- The Washington Times - Tuesday, November 14, 2006

Do you realize that nearly 300,000 federal workers refuse a 4 percent tax-deferred pay raise annually?

The feds — mostly in their 20s and 30s — failed to enroll in the government’s 401(k), the Thrift Savings Plan.

Participants in the Federal Employees Retirement System who invest at least 5 percent of pay qualify for a 4 percent tax-deferred match from the government, plus the automatic 1 percent match they get whether they sign up and invest or not.

The 265,000 non-investors are doing two things wrong:

• They are rejecting what amounts to a guaranteed 100 percent first-year return on an investment.

• They are losing a career lifetime of investing the maximum, and getting a total match of up to 5 percent from their employer, by doing nothing.

Between July and September, the value of the TSP grew from $186 billion to $194 billion. That includes increased contributions but also the big jump in the stock market during that period.

Investors have $70 billion each in the S&P; 500 stock indexed C Fund and another $70 billion in the safe G Fund, which is made up of guaranteed U.S. Treasury securities not available to the general public.

The C Fund represents the 500 largest publicly traded U.S. companies. The S Fund, with $14 billion in TSP investments, represents most of the rest of the U.S. stock market. The indexed I Fund, invested in 21 nations, has $16 billion. The F Fund, which tracks the bond market, has $10 billion in TSP investments.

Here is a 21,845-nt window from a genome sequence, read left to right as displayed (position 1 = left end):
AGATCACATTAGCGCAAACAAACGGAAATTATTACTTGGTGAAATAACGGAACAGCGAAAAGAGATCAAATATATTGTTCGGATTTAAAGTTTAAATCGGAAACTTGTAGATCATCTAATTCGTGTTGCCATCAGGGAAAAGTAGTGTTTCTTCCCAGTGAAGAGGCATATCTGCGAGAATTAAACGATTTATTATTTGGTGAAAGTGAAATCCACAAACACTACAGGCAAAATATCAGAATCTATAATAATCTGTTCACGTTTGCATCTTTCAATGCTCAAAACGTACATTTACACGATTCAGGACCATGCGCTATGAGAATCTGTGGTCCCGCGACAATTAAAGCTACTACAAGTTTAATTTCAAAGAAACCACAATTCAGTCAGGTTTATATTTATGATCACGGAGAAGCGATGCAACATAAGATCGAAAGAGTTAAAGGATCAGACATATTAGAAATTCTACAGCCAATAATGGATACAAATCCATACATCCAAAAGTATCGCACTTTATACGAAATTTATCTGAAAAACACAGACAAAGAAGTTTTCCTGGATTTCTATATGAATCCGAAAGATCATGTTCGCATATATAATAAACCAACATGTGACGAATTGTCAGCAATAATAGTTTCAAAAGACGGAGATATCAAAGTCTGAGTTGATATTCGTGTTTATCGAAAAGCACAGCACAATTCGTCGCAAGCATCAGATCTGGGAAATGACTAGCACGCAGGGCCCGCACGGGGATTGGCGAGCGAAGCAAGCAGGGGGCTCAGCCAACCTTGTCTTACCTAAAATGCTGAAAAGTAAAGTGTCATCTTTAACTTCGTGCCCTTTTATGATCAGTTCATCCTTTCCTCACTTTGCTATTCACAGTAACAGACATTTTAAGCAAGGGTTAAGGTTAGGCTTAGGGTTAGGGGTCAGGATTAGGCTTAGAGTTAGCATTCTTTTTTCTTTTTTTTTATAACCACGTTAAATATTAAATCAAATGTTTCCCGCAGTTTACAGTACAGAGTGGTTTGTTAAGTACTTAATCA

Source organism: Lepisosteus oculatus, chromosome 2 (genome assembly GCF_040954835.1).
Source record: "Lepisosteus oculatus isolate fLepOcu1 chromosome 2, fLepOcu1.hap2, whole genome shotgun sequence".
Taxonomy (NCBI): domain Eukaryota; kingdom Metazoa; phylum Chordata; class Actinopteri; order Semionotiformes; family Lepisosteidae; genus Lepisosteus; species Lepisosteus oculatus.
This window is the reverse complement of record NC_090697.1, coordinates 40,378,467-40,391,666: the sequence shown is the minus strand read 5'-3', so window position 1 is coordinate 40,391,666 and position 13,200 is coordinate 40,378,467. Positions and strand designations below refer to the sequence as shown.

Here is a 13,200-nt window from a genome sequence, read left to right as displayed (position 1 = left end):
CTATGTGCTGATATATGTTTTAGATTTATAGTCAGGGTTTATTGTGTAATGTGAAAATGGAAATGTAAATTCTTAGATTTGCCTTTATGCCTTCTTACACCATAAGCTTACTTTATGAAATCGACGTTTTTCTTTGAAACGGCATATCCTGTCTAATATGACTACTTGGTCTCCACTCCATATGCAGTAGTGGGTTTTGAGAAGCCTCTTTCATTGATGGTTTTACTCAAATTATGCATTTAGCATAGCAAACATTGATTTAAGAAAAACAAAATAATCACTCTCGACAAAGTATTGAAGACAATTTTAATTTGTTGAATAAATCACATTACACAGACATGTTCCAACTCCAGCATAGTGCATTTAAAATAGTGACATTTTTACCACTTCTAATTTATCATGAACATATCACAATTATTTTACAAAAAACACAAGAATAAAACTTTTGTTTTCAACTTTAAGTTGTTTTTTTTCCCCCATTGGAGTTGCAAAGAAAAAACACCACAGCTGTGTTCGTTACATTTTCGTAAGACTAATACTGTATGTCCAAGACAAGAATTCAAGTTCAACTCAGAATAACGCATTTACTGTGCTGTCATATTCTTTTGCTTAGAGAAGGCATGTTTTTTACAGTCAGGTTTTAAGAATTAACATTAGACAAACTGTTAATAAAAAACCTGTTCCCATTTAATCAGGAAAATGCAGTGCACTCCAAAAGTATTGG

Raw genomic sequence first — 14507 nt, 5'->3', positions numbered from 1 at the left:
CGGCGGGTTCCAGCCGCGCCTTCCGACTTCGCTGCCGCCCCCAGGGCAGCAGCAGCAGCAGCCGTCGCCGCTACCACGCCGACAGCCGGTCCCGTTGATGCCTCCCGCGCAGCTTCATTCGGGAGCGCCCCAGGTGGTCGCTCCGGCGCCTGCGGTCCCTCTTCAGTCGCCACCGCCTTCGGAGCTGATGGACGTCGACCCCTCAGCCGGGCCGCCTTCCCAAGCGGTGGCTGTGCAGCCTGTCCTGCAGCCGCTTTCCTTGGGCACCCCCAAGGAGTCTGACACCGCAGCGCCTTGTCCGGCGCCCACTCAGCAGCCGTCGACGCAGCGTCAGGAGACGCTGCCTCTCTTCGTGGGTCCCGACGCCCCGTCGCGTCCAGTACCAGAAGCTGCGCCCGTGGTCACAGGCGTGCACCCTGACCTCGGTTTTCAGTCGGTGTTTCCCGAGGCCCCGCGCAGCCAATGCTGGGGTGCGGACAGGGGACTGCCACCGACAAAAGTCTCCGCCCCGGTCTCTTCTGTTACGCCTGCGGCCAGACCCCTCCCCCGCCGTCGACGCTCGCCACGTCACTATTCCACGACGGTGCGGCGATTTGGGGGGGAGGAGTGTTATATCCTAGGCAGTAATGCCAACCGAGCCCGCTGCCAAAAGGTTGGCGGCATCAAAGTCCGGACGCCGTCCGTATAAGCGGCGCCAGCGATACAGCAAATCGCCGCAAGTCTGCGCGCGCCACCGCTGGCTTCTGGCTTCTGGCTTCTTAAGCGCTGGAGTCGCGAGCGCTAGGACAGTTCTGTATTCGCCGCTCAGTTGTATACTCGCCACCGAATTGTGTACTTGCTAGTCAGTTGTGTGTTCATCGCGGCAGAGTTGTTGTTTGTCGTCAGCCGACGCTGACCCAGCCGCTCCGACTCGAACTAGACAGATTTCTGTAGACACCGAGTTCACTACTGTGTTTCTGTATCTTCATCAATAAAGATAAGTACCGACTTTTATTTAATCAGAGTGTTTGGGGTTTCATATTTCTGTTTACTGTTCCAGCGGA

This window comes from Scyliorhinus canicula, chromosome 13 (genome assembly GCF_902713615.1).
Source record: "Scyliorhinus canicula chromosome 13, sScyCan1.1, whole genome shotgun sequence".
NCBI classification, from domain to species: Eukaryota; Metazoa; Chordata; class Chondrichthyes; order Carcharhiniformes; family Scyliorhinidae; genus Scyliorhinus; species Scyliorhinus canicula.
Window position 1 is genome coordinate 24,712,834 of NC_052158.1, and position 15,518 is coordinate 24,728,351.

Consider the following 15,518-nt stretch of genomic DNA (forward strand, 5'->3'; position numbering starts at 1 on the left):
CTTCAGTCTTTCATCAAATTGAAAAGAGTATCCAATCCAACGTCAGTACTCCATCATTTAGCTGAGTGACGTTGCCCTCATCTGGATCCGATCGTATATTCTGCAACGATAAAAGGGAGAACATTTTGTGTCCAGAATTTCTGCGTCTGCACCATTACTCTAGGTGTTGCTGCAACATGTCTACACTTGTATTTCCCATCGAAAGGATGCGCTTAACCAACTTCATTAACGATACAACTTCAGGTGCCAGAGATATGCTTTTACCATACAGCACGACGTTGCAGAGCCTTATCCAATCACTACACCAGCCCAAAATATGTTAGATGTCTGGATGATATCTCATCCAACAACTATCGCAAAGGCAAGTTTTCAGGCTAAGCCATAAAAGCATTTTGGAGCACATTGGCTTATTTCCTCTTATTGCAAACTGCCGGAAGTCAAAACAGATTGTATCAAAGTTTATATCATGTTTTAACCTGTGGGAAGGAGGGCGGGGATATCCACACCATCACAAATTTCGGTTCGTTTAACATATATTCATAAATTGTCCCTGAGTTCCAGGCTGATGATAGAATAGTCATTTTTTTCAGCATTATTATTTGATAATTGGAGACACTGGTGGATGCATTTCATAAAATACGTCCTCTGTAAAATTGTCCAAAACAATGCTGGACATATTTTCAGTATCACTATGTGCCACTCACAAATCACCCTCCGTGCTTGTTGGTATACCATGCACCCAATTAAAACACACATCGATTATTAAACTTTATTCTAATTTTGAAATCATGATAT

A growing number of investors are choosing one of the L (life cycle) Funds, which are targeted portfolios with a mix based on when you, the investor, say you intend to start withdrawing your TSP account money.

Bottom line: If you know somebody who isn’t taking full advantage of the TSP — either out of ignorance, indifference or because they think they can’t afford it — give them the financial facts of life. They will thank you someday.

Mike Causey, senior editor at Federal News Radio AM 1050, can be reached at 202/895-5132 or mcausey @federalnewsradio.com.

Copyright © 2018 The Washington Times, LLC. Click here for reprint permission.

The Washington Times Comment Policy

The Washington Times is switching its third-party commenting system from Disqus to Spot.IM. You will need to either create an account with Spot.im or if you wish to use your Disqus account look under the Conversation for the link "Have a Disqus Account?". Please read our Comment Policy before commenting.


Click to Read More and View Comments

Click to Hide